Recurrent ischemic priapism (RIP), also known as stuttering priapism, is a rare entity with poorly understood pathophysiology (1). Stuttering priapism is most commonly described in patients with sickle cell disease (SCD), in which the incidence has been reported to be as high as 64% (2-4). In adults, stuttering priapism is usually idiopathic, but other reported etiologies include medications, hematological disorders, neurological disorders, metabolic disorders, or neoplasms (5). Although many episodes of stuttering priapism can be self-limited, some progress to major ischemic events that require surgical intervention in the emergency room (ER) or operating room. These ischemic episodes need prompt intervention to prevent permanent vascular damage and corporal fibrosis, highlighting the need for effective preventative treatment options.
While conventionally used in the treatment of benign prostate hyperplasia (BPH), the 5-α reductase inhibitor (5ARI) finasteride has already been shown to be efficacious for treating stuttering priapism (6-10). Finasteride blocks the 5-α reductase (5AR) enzyme that converts testosterone (T) to dihydrotestosterone (DHT). Dutasteride is a similar 5ARI that has several features that make it attractive as a potential preventative treatment option for men with RIP. Finasteride inhibits only the type II isoform of the 5AR enzyme, while dutasteride is a dual 5ARI that blocks both type I and type II 5AR isoforms, producing more complete reduction of DHT (11,12). In comparison to finasteride, which has a half-life of approximately 5 hours, dutasteride’s uniquely long half-life of 35 days gives it a theoretical advantage as a chronic therapy in this setting.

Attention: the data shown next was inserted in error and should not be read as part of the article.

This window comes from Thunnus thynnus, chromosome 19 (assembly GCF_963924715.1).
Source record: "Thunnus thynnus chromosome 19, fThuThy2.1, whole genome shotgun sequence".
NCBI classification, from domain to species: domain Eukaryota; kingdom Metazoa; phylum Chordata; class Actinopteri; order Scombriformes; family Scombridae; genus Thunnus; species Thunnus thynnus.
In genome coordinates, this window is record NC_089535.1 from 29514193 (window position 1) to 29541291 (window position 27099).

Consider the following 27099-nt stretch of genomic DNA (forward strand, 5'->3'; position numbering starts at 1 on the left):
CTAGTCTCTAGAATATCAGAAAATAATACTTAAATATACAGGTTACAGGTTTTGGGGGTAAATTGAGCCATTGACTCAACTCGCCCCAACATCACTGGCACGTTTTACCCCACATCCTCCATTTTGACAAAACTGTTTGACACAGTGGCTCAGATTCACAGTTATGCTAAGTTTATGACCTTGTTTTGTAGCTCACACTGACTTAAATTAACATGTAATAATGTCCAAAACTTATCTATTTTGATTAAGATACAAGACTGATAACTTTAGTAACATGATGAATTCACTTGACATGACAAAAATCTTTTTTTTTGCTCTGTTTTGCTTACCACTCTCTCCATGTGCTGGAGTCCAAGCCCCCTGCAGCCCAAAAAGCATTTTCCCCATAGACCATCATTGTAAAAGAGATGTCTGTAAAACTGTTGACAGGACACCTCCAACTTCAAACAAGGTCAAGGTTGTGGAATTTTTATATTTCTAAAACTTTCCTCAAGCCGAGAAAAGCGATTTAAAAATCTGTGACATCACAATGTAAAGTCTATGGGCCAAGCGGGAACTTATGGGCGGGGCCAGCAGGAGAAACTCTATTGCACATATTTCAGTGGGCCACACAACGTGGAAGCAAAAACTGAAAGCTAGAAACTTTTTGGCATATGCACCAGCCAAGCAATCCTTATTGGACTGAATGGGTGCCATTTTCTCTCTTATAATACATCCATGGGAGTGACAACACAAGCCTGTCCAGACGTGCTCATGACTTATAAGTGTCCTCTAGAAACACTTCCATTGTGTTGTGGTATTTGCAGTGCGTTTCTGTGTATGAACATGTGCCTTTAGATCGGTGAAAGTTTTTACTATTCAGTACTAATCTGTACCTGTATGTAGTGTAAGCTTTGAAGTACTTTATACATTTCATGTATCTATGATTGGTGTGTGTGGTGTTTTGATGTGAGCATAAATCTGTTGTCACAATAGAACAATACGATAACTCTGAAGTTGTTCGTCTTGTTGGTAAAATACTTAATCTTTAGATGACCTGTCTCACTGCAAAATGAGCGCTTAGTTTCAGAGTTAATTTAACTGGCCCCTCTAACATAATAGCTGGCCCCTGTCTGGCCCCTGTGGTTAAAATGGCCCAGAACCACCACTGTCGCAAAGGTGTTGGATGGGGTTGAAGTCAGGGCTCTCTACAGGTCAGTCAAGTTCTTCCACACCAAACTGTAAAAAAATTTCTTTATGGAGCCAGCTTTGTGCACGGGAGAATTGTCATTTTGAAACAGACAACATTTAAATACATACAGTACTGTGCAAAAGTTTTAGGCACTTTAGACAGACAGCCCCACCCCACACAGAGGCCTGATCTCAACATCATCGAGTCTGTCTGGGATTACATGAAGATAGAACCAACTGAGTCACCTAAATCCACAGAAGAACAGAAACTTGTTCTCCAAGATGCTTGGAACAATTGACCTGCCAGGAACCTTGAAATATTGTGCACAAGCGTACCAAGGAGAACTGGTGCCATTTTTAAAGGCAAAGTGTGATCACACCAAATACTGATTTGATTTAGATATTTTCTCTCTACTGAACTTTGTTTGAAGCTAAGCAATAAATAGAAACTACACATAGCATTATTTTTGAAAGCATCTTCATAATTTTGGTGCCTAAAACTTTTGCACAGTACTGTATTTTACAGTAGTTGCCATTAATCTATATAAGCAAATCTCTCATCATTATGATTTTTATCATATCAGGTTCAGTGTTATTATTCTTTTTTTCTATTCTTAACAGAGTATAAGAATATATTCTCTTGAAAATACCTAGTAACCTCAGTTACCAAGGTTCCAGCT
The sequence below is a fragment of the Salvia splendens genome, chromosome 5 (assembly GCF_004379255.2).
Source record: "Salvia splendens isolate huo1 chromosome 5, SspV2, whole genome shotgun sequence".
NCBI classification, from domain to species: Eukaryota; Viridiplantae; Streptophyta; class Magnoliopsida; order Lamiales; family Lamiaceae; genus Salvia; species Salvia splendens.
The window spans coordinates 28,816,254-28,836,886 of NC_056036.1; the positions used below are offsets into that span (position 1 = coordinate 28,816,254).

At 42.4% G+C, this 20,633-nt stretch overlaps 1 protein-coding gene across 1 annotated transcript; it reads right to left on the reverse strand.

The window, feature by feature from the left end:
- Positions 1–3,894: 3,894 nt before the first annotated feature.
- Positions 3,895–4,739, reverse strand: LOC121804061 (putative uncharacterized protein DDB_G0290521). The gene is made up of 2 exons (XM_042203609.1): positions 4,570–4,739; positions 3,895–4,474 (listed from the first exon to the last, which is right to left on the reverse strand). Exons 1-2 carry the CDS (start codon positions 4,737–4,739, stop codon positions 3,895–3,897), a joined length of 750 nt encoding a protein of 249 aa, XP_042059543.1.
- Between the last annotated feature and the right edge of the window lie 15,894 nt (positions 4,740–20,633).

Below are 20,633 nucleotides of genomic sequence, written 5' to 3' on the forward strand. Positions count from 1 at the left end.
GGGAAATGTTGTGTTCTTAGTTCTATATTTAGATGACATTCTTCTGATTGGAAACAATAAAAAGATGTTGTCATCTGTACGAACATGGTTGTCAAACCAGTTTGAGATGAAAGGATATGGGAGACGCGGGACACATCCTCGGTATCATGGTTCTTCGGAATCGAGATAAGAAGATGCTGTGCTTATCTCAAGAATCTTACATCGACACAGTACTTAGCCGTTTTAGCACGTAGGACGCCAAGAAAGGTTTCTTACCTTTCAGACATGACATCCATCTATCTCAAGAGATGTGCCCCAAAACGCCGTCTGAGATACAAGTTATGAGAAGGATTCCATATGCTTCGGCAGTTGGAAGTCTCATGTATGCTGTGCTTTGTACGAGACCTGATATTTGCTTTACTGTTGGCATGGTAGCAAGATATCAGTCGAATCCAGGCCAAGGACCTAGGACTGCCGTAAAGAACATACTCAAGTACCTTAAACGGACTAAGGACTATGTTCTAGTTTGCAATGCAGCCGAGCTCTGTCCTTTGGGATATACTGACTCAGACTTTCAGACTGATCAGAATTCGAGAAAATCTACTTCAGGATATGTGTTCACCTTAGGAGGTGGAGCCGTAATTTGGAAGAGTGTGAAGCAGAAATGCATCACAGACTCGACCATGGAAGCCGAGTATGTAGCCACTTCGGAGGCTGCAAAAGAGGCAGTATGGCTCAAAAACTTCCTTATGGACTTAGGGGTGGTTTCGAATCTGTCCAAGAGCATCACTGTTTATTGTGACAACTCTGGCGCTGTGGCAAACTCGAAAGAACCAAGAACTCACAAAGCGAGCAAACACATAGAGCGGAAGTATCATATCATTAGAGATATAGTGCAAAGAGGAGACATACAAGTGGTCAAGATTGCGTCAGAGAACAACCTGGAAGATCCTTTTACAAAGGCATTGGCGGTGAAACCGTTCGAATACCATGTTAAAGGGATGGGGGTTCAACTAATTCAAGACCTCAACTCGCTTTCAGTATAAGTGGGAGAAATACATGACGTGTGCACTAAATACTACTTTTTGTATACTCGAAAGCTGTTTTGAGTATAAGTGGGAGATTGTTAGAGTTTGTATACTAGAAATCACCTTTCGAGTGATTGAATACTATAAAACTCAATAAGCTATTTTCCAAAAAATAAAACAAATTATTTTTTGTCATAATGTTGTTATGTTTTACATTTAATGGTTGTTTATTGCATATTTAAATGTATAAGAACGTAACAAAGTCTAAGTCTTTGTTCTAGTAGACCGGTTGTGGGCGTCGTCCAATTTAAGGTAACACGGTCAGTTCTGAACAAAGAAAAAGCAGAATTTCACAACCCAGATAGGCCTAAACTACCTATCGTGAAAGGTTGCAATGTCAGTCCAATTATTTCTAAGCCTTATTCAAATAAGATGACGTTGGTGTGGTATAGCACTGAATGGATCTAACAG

To our knowledge, evidence for the effectiveness of dutasteride in the management of stuttering priapism is scarce. While it is unknown whether dutasteride is ultimately more effective or has a more pronounced effect than finasteride, dutasteride is preferred due to its longer half-life and greater reduction of circulating DHT. The objective of our study is to report our 12-year experience with dutasteride as a long-term preventative treatment option for patients with stuttering priapism.
We retrospectively reviewed our database of outpatient encounters from 2006–2018 at our tertiary referral center urology clinic to identify patients with stuttering priapism treated with dutasteride. Exclusion criteria included concurrent use of other medications for treatment of stuttering priapism. Patients were started on a dose of 0.5 mg daily and then tapered to a more infrequent dosing schedule, ranging from 0.5 mg every other day to 0.5 mg once weekly. Primary outcomes analyzed were the frequency of stuttering priapism episodes before and after therapy, as well as the number of ER visits required for priapism before and after therapy. Chi-square analysis was used to compare SCD (n=4) and non-SCD (n=9) patients.